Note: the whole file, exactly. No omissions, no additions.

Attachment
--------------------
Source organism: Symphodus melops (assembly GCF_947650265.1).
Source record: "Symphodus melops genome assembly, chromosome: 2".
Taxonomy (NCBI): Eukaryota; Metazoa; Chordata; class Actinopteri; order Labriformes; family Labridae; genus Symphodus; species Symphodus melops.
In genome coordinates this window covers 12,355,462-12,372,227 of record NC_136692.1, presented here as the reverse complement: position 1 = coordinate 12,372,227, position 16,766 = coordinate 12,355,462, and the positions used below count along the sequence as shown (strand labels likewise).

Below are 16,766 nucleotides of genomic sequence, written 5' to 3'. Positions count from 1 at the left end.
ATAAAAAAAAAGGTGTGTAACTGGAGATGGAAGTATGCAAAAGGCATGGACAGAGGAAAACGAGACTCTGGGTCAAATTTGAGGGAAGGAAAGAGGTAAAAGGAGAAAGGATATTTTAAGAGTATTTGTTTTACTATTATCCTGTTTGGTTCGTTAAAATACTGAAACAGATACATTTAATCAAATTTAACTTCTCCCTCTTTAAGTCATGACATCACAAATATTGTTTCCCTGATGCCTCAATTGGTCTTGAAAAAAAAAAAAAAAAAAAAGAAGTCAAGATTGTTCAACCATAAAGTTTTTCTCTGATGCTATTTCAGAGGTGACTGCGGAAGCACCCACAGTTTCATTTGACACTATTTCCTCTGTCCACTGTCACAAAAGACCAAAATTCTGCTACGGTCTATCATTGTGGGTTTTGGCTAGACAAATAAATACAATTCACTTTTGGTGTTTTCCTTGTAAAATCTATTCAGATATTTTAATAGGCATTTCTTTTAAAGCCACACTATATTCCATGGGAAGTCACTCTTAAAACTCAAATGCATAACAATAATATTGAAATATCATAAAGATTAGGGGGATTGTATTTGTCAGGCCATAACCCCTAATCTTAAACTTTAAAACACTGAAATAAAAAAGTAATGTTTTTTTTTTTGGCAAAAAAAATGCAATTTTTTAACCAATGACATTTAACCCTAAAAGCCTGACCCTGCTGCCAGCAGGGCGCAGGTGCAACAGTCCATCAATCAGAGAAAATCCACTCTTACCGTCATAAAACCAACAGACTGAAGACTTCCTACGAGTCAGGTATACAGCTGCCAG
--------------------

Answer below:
Source organism: Symphodus melops (assembly GCF_947650265.1).
Source record: "Symphodus melops genome assembly, chromosome: 2".
Taxonomy (NCBI): Eukaryota; Metazoa; Chordata; class Actinopteri; order Labriformes; family Labridae; genus Symphodus; species Symphodus melops.
In genome coordinates this window covers 12,355,462-12,372,227 of record NC_136692.1, presented here as the reverse complement: position 1 = coordinate 12,372,227, position 16,766 = coordinate 12,355,462, and the positions used below count along the sequence as shown (strand labels likewise).

Below are 16,766 nucleotides of genomic sequence, written 5' to 3'. Positions count from 1 at the left end.
ATAAAAAAAAAGGTGTGTAACTGGAGATGGAAGTATGCAAAAGGCATGGACAGAGGAAAACGAGACTCTGGGTCAAATTTGAGGGAAGGAAAGAGGTAAAAGGAGAAAGGATATTTTAAGAGTATTTGTTTTACTATTATCCTGTTTGGTTCGTTAAAATACTGAAACAGATACATTTAATCAAATTTAACTTCTCCCTCTTTAAGTCATGACATCACAAATATTGTTTCCCTGATGCCTCAATTGGTCTTGAAAAAAAAAAAAAAAAAAAAGAAGTCAAGATTGTTCAACCATAAAGTTTTTCTCTGATGCTATTTCAGAGGTGACTGCGGAAGCACCCACAGTTTCATTTGACACTATTTCCTCTGTCCACTGTCACAAAAGACCAAAATTCTGCTACGGTCTATCATTGTGGGTTTTGGCTAGACAAATAAATACAATTCACTTTTGGTGTTTTCCTTGTAAAATCTATTCAGATATTTTAATAGGCATTTCTTTTAAAGCCACACTATATTCCATGGGAAGTCACTCTTAAAACTCAAATGCATAACAATAATATTGAAATATCATAAAGATTAGGGGGATTGTATTTGTCAGGCCATAACCCCTAATCTTAAACTTTAAAACACTGAAATAAAAAAGTAATGTTTTTTTTTTTGGCAAAAAAAATGCAATTTTTTAACCAATGACATTTAACCCTAAAAGCCTGACCCTGCTGCCAGCAGGGCGCAGGTGCAACAGTCCATCAATCAGAGAAAATCCACTCTTACCGTCATAAAACCAACAGACTGAAGACTTCCTACGAGTCAGGTATACAGCTGCCAG